Frederica Freyberg:

What’s your position on the idea of these court orders that would remove guns from potentially dangerous people when their family or law enforcement kind of reported, that so-called "red flag" law? What's your position on those?

Howard Marklein:

Well, I can share with you a situation that happened in Lafayette County five or six years ago. We had a triple murder in Lafayette County. We had somebody from Waukesha whose parents were concerned about their son, their adult son, who had done some ridiculous things, apparently, and they alerted law enforcement. They alerted a number of agencies, and they had concerns about their son. And because they determined the son was not a threat to himself and had not hurt anybody, nothing was done. And this person ended up coming into my district and ended up murdering three members of the family in Lafayette County. So, you know, I think that a lot of cases we've got processes in place to address some of these things. We need to be more attentive and responsive I think to those kinds of situations.

Frederica Freyberg:

Let me get to some other matters. As for the juvenile prison reform that would close Lincoln Hills, how will the Senate vote on that?

Howard Marklein:

We have not talked about that yet in caucus. You know, there have been a lot of conversations. I think I believe there's consensus that we need to do something as far as closing Lincoln Hills. The proposal that is out there is significant. A lot of moving parts in terms of closing that facility, opening up regional facilities. They're going to take the involvement, the support of our local sheriffs' departments to make that happen. It's a big dollar item. And I guess I just want to make sure that whatever we do is well thought out, because again, it's going to affect a lot of different agencies and a lot of people.

Frederica Freyberg:

All right. We need to leave it there. Senator Marklein, thank you for joining us.

Howard Marklein:

Thank you.

Frederica Freyberg:

We turn now to Senate Minority Leader Jennifer Shilling and where Democrats stand on gun and school safety. She joins us from La Crosse and thanks a lot for doing so.

Jennifer Shilling:

Thank you.

Frederica Freyberg:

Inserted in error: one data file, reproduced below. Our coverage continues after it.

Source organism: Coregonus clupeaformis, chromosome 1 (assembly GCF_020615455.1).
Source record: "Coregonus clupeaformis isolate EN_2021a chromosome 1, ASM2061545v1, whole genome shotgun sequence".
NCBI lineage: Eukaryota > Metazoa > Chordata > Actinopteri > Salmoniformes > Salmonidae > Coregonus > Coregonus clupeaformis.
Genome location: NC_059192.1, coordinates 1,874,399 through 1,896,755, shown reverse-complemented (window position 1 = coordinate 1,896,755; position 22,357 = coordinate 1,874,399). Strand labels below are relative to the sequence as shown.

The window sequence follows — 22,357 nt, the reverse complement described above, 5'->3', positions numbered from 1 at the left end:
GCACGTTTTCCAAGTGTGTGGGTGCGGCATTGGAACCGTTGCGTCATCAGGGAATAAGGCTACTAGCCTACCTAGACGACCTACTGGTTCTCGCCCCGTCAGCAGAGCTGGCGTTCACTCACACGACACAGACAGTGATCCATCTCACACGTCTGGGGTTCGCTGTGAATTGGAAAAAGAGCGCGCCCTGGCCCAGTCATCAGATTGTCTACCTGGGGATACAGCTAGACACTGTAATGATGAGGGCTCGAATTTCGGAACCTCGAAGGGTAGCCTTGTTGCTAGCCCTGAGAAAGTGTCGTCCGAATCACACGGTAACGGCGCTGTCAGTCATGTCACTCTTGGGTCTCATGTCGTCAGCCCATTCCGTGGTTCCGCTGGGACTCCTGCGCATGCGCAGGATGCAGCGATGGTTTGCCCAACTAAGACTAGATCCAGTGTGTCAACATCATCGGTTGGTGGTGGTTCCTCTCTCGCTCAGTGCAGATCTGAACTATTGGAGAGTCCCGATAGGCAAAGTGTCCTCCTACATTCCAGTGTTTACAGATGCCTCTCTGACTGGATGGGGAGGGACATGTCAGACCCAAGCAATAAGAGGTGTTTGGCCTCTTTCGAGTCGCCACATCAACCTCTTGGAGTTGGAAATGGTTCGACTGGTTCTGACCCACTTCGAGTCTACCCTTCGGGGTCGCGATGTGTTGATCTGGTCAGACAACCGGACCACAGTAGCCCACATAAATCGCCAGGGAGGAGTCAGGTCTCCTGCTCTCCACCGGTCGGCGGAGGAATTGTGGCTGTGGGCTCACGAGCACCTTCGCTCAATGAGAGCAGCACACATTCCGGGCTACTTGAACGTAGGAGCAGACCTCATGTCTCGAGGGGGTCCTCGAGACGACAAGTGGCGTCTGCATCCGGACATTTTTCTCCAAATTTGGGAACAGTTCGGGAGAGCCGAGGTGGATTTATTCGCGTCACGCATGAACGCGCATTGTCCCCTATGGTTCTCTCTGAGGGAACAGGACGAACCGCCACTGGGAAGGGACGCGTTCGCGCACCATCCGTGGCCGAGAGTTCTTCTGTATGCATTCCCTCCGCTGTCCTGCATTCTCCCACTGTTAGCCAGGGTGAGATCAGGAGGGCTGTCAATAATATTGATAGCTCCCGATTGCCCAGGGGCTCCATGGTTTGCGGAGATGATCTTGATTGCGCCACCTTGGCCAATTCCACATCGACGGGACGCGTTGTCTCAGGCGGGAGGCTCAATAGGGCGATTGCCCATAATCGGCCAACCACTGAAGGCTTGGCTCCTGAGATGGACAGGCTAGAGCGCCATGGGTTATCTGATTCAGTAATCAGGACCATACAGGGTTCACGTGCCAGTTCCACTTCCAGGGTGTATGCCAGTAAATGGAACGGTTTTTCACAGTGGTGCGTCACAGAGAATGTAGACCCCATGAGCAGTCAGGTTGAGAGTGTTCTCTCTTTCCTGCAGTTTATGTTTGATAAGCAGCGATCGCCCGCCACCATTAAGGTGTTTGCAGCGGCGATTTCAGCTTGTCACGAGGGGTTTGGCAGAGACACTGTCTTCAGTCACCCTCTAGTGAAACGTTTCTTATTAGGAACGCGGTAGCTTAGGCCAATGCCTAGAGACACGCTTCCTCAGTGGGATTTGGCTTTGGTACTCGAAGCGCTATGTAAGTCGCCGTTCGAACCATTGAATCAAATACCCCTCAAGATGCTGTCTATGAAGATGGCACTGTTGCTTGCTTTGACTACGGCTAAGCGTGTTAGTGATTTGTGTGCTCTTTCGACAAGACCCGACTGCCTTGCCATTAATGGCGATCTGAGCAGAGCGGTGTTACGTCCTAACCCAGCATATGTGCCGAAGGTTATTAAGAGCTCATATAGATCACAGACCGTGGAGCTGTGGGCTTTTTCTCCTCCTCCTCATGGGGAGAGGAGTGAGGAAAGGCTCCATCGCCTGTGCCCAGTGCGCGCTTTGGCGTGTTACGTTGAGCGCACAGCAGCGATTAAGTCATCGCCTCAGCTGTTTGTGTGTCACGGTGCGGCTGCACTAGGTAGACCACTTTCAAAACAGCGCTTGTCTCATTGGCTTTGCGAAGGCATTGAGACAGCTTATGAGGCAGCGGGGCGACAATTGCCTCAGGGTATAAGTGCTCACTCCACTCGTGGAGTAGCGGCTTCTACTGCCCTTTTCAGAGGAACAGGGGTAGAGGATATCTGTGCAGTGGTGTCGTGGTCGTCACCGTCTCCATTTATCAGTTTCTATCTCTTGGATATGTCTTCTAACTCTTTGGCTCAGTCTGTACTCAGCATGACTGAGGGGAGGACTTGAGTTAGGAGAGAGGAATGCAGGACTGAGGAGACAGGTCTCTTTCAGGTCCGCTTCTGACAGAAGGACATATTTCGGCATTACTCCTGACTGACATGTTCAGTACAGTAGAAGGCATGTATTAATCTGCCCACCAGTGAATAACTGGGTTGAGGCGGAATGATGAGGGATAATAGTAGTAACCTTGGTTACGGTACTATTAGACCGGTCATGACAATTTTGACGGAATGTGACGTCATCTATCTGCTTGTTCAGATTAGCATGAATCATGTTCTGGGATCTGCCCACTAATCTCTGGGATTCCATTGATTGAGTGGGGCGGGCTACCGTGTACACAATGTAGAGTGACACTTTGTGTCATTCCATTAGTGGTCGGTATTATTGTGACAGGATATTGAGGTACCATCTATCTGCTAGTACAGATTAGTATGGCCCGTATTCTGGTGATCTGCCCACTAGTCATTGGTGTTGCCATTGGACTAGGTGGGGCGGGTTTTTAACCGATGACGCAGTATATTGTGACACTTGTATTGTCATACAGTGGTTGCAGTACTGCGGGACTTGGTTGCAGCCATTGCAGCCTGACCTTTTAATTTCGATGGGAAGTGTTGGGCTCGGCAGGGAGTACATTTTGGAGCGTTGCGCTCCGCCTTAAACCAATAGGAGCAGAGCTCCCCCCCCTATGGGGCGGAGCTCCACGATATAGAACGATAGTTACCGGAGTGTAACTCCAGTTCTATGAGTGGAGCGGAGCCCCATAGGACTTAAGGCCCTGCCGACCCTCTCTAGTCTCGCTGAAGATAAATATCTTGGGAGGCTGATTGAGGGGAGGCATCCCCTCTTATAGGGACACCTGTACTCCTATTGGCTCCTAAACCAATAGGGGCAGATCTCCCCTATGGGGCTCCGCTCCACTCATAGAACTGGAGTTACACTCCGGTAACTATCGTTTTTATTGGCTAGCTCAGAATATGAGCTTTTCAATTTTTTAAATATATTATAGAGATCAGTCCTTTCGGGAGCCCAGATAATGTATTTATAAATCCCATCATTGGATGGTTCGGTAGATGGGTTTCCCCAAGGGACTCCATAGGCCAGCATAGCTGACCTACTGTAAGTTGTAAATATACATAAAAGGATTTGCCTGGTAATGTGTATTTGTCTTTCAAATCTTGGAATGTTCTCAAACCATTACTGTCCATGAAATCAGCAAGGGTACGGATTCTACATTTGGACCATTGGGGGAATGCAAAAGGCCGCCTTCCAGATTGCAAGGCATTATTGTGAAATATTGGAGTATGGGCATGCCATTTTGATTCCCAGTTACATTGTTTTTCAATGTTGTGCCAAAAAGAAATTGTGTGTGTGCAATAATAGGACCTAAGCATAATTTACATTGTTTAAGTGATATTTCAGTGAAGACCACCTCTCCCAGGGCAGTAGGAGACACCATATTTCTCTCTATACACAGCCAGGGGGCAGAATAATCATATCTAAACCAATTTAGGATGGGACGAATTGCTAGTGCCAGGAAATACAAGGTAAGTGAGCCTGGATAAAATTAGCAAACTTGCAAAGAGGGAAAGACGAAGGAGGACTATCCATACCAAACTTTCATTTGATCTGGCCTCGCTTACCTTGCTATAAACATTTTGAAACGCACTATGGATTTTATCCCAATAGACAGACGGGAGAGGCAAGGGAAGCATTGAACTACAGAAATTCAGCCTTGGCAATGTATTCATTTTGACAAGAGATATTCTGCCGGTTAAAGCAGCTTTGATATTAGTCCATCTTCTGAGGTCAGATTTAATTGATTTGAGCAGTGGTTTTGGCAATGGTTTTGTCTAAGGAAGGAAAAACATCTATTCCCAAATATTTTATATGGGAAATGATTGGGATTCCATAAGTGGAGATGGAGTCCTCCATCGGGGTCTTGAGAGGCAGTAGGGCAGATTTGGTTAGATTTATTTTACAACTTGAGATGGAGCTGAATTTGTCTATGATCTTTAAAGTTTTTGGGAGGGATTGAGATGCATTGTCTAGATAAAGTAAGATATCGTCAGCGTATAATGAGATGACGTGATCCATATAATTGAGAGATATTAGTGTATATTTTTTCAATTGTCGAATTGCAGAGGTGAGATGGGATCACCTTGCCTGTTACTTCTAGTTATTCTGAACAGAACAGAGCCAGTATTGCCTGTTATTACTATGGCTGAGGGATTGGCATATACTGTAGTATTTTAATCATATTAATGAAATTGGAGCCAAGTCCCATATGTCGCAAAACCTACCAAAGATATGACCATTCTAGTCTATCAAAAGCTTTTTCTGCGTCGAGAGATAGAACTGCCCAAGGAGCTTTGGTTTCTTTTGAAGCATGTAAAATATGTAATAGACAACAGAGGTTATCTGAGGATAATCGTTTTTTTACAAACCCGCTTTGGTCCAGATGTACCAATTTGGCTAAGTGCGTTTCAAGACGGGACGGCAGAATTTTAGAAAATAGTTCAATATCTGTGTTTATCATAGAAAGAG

So what are your thoughts on Governor Walker calling a potentially special session on school safety bills?

Jennifer Shilling:

Well, it's certainly long overdue. I think we have not taken on this issue as vigilantly as we should have in the past, and certainly what has happened in the last couple weeks, you know, in Florida has put this forward front and center, both in Congress and in state legislatures across the state -- or across the nation.

Frederica Freyberg:

What do you think any of these bills should include?

Jennifer Shilling:

Well, as we all too often go to our political and emotional corners when we start to talk about gun safety in this state, I think first of all, businesses are taking a step forward. Obviously, we've seen Dick's Sporting Goods this week and Walmart and others are following. I think they're frustrated there's been a lack of action by lawmakers to do some reasonable changes of law when it comes to access to firearms and weapons. So certainly looking at increasing the age to purchase firearms. I know that my Democratic colleagues for several sessions have introduced legislation to look at universal background checks and the public is certainly there on that. That is overwhelming support. But it's also looking at reinstating a 24-hour waiting period. Last week on the floor, I had an amendment that would have allowed schools to exceed their revenue limit on school safety. We had that in place in 2009. And then in 2011 in the budget there was a change with this administration, who removed that exemption. So I hope there are some common areas that we can find agreement and do something significant on this issue.

Frederica Freyberg:

Do you really think that there will be traction from the majority on some of these gun control measures or waiting periods or, you know, banning assault rifles or anything like that?

Jennifer Shilling:

Well, I think we are seeing mounting pressure from students and the public, who are frustrated. And I certainly hope that we could have the passion and the courage to do the right thing, just as these young people are speaking out and really putting a face to school violence and the fear that they have that they don't want to -- they don't want to live like that and they expect lawmakers to do some reasonable things. And so while we only have one day left on the floor period, I’m certainly open to a special session that we could move this issue significantly.

Frederica Freyberg:

You know, we just spoke with Senator Howard Marklein and he suggested that as opposed to any of these kind of gun control measures, he would like to see kind of strictly school safety measures, whatever those are comprised of, you know, whether it's locking doors or, you know, specific security in schools as opposed to any of the kinds of things that Democrats are talking about. Do you suppose there's any compromise in things like these red flag laws or that kind of thing?